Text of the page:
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Unemployed? Keep your options open

Dr Robert Leahy talks about the importance of keeping your options open when looking for a job if you are unemployed.


Keep Your Options Open

Many people who lose their job think that they can’t do anything except what they have already been doing. If this applies to you, you’re probably looking for a job that is almost exactly what you had, with the same pay, the same ‘status’ and possibly even in the same place. You’re reluctant to take a step back or a step sideways because you are sure that you would not be happy if you do. But if you lock yourself into a single position you might be locking yourself out of a job.


Every choice has its pros and cons. There may be advantages to demanding that you get the job you used to have – you are familiar with it, you don’t have to learn anything new –  but there may be disadvantages to demanding that job again. For one thing, you may have been laid you off because the market for that job is declining. You may demand exactly the same income as you had before – and that’s great if you can get it – but you need to weigh the costs and benefits of waiting to get that lucrative offer. Some people think that they can only ‘match’ with a job that is a carbon copy of the job that they lost, with the same pay. However, every month you wait for that exact match is a month you are not working and earning.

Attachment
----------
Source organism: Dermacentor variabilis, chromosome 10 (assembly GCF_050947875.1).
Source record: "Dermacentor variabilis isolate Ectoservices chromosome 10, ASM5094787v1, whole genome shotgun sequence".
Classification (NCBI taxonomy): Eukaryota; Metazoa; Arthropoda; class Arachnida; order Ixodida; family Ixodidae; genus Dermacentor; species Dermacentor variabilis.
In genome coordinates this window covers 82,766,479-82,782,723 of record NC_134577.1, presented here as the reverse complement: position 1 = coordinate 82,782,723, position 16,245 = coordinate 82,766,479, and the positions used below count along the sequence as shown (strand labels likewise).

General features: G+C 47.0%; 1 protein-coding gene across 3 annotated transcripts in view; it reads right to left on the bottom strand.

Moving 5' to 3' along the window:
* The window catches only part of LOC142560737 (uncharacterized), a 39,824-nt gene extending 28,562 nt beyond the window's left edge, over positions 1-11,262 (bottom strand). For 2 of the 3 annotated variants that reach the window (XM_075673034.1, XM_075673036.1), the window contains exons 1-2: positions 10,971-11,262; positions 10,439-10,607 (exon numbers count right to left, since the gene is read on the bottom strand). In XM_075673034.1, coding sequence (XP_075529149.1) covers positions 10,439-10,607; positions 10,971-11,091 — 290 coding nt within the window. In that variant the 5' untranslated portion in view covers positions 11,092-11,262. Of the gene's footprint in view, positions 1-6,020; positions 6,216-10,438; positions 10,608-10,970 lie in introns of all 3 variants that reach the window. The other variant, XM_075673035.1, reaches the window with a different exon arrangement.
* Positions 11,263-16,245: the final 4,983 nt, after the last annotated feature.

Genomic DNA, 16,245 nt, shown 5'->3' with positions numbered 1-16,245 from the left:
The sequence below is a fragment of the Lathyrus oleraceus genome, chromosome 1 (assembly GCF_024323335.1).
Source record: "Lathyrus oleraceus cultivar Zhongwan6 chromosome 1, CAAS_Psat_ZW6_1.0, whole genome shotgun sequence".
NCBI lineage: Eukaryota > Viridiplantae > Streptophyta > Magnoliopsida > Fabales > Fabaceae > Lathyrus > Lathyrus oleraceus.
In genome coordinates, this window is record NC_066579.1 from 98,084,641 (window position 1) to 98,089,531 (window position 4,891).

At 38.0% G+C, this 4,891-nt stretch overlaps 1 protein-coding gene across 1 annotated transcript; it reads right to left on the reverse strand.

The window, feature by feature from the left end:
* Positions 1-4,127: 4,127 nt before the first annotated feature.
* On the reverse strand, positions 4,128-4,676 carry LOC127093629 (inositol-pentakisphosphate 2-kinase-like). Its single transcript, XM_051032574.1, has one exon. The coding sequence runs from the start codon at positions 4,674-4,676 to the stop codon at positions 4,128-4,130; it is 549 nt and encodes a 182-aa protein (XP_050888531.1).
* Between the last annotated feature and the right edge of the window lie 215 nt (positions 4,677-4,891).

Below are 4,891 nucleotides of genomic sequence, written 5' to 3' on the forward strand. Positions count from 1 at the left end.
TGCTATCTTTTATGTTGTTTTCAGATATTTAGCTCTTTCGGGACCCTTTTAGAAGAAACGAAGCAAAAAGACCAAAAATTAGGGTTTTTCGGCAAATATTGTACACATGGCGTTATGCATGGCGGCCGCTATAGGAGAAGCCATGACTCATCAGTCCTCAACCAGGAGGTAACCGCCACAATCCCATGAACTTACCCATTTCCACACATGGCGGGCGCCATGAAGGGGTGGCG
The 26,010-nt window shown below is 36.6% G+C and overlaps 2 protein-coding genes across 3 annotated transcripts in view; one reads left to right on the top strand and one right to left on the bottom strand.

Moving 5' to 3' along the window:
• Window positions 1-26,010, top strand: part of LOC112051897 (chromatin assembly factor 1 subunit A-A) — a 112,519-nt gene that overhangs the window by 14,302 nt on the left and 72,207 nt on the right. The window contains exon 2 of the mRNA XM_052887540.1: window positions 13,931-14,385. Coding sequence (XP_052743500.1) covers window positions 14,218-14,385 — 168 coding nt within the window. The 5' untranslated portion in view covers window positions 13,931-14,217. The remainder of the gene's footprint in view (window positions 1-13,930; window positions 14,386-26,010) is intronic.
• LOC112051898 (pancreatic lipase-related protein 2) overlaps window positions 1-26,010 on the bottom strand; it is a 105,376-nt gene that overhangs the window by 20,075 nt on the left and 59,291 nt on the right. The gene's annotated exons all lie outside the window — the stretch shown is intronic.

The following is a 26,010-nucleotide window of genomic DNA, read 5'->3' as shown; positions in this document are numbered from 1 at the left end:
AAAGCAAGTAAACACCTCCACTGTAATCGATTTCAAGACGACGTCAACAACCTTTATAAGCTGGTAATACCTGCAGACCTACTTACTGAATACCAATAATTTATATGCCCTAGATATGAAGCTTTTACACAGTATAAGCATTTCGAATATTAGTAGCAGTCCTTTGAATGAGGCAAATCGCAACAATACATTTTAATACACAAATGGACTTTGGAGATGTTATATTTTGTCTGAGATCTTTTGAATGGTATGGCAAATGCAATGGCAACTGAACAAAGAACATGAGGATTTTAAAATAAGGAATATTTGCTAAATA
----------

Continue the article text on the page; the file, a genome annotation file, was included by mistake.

One factor that people often consider is relocation. There are vast differences in the job prospects in different regions of the country. Some localities are expanding, others are declining. People who are willing to move for a job will have more options. It’s not easy for some people to move – it costs money; they have their roots where they are – but it is an option worth considering.


Another way to be more flexible is to acquire new skills. After all, if you are between jobs, you might have the time to learn something new. There are government and private programmes that can help but you have to consider whether you are willing to prepare yourself for something new, effectively taking a step back in order to move forward. You can think of this as a time to ‘reinvent yourself’ –  learn something new, consider all the options, ask yourself if taking less now might provide more later, and consider where the jobs are. It’s not easy. But it is possible.


And consider being flexible about time. The hardest thing is to experience that sense of urgency that you need to get a job – right now. If you can stretch time you might find that you have more options and more skills. The more options and skills that you have, the more hope you will feel.